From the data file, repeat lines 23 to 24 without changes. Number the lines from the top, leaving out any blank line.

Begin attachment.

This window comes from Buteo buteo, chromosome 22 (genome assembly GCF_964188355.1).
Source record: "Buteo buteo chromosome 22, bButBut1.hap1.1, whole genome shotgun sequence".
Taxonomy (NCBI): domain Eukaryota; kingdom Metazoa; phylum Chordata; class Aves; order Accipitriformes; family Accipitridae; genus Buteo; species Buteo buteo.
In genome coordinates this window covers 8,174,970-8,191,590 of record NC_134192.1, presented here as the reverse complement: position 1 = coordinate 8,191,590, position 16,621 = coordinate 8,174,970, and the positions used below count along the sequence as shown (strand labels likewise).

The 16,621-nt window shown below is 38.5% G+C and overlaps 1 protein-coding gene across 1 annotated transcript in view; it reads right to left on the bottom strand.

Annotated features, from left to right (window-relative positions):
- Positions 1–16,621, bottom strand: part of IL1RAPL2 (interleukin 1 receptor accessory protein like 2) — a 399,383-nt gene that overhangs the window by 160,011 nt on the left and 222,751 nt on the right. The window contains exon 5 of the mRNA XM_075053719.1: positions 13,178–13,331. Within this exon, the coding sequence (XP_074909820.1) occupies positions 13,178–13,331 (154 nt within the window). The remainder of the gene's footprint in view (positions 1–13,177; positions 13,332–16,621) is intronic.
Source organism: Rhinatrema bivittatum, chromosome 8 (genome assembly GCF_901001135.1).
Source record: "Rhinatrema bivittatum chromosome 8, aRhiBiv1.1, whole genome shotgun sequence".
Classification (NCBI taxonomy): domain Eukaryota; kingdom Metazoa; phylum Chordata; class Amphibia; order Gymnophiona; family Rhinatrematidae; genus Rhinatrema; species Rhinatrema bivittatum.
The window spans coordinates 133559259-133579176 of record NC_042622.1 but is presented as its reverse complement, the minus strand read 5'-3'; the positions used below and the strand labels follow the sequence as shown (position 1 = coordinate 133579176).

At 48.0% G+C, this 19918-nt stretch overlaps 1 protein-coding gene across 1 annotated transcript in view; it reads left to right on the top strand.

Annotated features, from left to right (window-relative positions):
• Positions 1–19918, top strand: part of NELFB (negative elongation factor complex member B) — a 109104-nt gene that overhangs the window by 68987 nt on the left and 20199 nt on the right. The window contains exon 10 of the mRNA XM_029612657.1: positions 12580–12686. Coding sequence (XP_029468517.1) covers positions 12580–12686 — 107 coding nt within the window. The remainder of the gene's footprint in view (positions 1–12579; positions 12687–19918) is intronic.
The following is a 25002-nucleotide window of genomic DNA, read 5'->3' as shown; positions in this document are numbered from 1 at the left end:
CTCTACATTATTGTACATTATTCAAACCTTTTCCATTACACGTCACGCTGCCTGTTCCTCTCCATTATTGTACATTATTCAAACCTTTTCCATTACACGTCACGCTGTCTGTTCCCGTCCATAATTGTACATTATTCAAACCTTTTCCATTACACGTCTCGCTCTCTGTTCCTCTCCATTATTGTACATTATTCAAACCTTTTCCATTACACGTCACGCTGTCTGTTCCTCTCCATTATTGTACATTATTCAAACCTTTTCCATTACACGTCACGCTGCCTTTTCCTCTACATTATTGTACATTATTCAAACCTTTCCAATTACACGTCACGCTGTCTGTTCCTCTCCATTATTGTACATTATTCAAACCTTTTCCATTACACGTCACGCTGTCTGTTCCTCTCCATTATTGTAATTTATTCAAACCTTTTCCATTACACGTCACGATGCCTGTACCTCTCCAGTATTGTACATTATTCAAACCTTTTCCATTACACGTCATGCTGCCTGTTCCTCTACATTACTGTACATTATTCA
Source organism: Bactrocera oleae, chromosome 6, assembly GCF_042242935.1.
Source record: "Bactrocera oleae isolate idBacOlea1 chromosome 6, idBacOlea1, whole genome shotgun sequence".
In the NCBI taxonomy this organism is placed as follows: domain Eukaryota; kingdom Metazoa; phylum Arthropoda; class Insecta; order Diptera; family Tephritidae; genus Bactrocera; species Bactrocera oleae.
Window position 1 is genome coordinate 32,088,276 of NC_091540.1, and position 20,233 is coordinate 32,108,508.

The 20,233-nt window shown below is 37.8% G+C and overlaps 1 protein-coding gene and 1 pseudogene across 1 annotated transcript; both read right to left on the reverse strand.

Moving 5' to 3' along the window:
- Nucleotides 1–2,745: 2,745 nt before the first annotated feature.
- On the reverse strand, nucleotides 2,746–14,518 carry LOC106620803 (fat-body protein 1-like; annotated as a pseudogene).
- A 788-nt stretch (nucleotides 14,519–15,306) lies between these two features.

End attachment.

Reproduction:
- Nucleotides 1–2,745: 2,745 nt before the first annotated feature.
- On the reverse strand, nucleotides 2,746–14,518 carry LOC106620803 (fat-body protein 1-like; annotated as a pseudogene).